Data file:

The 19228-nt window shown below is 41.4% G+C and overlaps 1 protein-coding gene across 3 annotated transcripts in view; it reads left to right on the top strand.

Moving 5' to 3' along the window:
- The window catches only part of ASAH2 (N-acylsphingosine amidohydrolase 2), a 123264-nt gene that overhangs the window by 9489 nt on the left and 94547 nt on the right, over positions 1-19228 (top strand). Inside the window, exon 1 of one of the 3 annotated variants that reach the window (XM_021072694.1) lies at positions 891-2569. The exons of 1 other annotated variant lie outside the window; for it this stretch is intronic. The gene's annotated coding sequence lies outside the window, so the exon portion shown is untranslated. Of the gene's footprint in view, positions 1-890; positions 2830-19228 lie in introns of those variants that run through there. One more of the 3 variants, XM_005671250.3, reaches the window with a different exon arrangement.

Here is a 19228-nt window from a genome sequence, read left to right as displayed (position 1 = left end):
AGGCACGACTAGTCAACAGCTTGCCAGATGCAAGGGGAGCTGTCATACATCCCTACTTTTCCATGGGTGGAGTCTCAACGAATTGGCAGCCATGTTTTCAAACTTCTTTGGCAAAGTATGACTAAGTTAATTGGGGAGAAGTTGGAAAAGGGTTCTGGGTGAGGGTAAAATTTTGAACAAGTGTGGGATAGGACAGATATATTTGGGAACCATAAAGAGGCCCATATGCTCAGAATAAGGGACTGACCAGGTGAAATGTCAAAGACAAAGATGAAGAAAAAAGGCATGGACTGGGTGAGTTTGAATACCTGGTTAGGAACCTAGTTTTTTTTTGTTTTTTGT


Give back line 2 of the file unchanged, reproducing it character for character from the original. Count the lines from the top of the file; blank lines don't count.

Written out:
Moving 5' to 3' along the window: